CLEANERS are assisting dementia patients at Manning Base Hospital following the closure of a 16-bed unit, an inquiry into rural and regional health hearing has heard.
The key themes of the hearing, held in Taree on Wednesday, included "chronic, inadequate underfunding", downgrading of facilities and services, and challenges attracting and retaining suitable qualified staff to the region.
Manning Great Lakes Community Health Action Group president Eddie Wood told the NSW inquiry into regional hospital and health services that prior to Manning Hospital becoming part of the Hunter New England Health network about 15 years ago, it was a "leader" in education and initiatives.
"Other hospitals used our systems," he said.
"Once we joined Hunter New England, we started losing our services... and it was done suddenly.
"When you see your hospital and your staff demoralised, and leaving, it is atrocious."
He added that the emergency department was "short staffed" by 7.1 full time positions, saying staffing levels were in "dire straits".
"We have a situation where we have cleaners in the emergency department ... they have also been asked on the wards to actually sit and monitor the dementia patients because we no longer have a 16-bed dementia ward," he said.
Hunter New England Health chief Michael DiRienzo appeared at the hearing later in the evening.
When questioned, he said he did not believe cleaners at Manning Base Hospital were looking after dementia patients.
The inquiry heard children could wait as long as three-to-five years for public ear, nose and throat (ENT) services in the Manning area, and that there was a lack of appropriate palliative care.
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It heard that an imbalance and over-reliance on visiting medical officers in the region contributed to a "lack of governance" and oversight to ensure the correct and necessary procedures were performed on patients in the area.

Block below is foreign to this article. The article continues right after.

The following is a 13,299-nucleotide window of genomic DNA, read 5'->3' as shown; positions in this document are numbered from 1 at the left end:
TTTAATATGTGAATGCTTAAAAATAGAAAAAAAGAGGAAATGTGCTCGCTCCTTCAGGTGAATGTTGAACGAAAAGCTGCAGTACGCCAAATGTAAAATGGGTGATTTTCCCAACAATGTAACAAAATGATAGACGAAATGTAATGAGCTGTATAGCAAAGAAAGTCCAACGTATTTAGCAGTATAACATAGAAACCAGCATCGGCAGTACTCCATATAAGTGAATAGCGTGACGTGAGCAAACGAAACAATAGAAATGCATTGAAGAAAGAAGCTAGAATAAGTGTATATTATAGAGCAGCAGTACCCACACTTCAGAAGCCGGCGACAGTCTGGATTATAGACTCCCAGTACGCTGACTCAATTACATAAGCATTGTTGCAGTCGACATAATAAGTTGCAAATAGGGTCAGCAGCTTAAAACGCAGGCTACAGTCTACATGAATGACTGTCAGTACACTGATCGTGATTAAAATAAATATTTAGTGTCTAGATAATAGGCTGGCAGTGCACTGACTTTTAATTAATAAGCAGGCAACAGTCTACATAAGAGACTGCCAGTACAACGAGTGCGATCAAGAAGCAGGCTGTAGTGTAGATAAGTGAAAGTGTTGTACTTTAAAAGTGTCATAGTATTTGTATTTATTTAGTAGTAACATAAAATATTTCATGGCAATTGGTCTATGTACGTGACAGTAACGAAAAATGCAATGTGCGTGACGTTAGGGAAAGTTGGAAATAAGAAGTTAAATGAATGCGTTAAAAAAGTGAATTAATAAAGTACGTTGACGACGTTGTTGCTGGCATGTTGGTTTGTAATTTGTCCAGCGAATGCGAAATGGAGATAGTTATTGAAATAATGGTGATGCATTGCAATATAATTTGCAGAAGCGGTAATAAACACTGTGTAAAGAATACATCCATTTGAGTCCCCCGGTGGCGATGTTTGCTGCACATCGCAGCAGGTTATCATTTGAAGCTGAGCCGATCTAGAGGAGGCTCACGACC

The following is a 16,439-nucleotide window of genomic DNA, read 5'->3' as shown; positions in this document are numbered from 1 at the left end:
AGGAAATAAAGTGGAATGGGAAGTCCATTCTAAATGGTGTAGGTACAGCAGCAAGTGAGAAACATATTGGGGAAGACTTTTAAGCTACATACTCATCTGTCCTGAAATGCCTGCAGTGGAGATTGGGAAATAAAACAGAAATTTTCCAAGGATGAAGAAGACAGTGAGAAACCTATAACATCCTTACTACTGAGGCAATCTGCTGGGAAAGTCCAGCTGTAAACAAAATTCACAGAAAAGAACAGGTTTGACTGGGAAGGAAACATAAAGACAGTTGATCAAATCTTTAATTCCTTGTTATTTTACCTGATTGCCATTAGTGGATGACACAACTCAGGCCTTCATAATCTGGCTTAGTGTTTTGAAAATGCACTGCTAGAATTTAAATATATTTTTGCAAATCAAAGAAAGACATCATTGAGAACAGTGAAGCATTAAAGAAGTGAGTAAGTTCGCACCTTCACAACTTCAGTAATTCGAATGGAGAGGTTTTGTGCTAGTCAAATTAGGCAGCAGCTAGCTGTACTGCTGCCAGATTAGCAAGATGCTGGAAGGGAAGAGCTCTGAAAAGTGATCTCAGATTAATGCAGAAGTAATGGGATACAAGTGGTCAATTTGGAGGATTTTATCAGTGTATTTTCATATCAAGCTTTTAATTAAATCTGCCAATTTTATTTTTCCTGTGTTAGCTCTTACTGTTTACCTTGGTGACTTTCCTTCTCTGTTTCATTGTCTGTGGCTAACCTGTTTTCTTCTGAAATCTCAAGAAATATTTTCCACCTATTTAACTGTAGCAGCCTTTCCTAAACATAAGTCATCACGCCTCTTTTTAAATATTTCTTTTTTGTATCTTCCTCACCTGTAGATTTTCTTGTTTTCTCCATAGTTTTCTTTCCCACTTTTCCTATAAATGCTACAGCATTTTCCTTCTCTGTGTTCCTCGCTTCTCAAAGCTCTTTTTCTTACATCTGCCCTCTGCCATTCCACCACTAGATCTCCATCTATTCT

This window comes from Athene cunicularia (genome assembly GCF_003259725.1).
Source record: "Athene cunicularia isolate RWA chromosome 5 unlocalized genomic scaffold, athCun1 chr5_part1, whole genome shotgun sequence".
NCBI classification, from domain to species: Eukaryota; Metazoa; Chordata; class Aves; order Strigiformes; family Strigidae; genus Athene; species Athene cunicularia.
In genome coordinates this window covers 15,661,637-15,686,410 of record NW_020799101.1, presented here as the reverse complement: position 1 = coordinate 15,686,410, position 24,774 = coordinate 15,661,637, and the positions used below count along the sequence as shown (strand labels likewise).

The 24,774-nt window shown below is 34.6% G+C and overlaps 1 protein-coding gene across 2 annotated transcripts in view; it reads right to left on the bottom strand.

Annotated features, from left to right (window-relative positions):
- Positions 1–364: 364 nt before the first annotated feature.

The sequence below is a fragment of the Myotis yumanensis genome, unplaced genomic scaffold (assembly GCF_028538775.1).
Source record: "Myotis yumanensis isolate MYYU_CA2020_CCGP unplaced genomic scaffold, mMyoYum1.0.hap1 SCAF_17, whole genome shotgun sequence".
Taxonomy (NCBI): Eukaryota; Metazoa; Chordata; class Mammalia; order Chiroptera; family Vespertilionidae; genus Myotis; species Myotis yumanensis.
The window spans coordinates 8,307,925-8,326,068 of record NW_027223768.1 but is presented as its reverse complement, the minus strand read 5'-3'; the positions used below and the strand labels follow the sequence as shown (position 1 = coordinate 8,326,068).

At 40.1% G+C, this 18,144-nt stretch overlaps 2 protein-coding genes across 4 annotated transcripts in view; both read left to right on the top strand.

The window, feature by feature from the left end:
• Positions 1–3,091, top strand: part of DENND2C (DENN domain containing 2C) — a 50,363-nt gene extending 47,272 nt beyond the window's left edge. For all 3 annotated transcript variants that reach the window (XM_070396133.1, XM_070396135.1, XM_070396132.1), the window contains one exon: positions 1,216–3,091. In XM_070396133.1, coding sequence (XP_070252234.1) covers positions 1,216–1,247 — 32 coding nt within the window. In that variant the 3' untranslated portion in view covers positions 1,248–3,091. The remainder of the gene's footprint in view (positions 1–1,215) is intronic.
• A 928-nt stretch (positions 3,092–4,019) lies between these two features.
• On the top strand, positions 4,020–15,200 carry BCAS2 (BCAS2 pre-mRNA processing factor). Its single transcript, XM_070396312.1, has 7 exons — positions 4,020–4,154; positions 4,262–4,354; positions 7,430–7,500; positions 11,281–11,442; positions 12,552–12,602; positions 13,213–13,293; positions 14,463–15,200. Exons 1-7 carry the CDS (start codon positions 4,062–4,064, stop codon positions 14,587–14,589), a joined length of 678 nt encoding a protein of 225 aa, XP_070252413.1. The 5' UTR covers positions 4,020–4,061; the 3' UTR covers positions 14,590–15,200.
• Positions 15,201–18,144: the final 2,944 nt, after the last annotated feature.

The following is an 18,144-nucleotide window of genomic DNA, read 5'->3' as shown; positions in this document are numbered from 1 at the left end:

Witness Dr Nigel Roberts said this had led to at least one case where a visiting medical officer, since de-registered, had operated "unfettered" in the hospital system for about 16 years, despite multiple "horrific" complications. More than 200 women had come forward to express concerns about their care under this one particular doctor, he said.
"Because regional hospitals are largely staffed by VMOs... regional residents in NSW are forced to pay for the same care that their city cousins enjoy for free.. or worst of all, they go without the care altogether," he said.
Acute care physician Seshasayee Naramsimhan explained to the upper house committee his "extraordinarily large workload" as the only cardiologist living and working in the region, despite the area's poor cardiovascular health.
"I constantly work 80 works a week at the bare minimum," Dr Naramsimhan said. "I'm lucky that I only sleep four hours a day ... it doesn't affect my ability to give care but it incredibly frustrates me that I can't provide the contemporary, current and expected care.
"I have been asking for five years for an additional cardiologist."
Dr Naramsimhan said he believed the key problems stemmed from a disconnect from decision-makers and local stakeholders providing services.
"Nobody wants to come here. It's not an appealing hospital for new recruits," he said. "We are haemorrhaging qualified and experienced allied health professionals."
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